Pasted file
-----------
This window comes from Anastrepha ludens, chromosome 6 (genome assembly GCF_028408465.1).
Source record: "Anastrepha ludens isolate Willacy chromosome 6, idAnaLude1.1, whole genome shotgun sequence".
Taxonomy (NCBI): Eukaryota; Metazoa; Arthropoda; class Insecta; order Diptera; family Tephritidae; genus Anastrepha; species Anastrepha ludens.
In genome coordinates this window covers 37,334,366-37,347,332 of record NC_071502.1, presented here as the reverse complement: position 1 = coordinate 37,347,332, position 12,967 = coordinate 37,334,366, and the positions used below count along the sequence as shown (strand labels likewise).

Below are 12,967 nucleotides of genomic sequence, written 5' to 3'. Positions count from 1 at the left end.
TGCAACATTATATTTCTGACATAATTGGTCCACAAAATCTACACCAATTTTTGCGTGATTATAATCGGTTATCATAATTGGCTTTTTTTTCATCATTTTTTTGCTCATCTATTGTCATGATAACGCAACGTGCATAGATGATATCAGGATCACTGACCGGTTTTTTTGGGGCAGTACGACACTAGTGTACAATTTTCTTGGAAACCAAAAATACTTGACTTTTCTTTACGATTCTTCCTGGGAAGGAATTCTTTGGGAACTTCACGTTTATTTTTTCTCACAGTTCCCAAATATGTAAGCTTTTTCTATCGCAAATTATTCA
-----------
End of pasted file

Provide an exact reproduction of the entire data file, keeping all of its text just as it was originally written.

This window comes from Anastrepha ludens, chromosome 6 (genome assembly GCF_028408465.1).
Source record: "Anastrepha ludens isolate Willacy chromosome 6, idAnaLude1.1, whole genome shotgun sequence".
Taxonomy (NCBI): Eukaryota; Metazoa; Arthropoda; class Insecta; order Diptera; family Tephritidae; genus Anastrepha; species Anastrepha ludens.
In genome coordinates this window covers 37,334,366-37,347,332 of record NC_071502.1, presented here as the reverse complement: position 1 = coordinate 37,347,332, position 12,967 = coordinate 37,334,366, and the positions used below count along the sequence as shown (strand labels likewise).

Below are 12,967 nucleotides of genomic sequence, written 5' to 3'. Positions count from 1 at the left end.
TGCAACATTATATTTCTGACATAATTGGTCCACAAAATCTACACCAATTTTTGCGTGATTATAATCGGTTATCATAATTGGCTTTTTTTTCATCATTTTTTTGCTCATCTATTGTCATGATAACGCAACGTGCATAGATGATATCAGGATCACTGACCGGTTTTTTTGGGGCAGTACGACACTAGTGTACAATTTTCTTGGAAACCAAAAATACTTGACTTTTCTTTACGATTCTTCCTGGGAAGGAATTCTTTGGGAACTTCACGTTTATTTTTTCTCACAGTTCCCAAATATGTAAGCTTTTTCTATCGCAAATTATTCA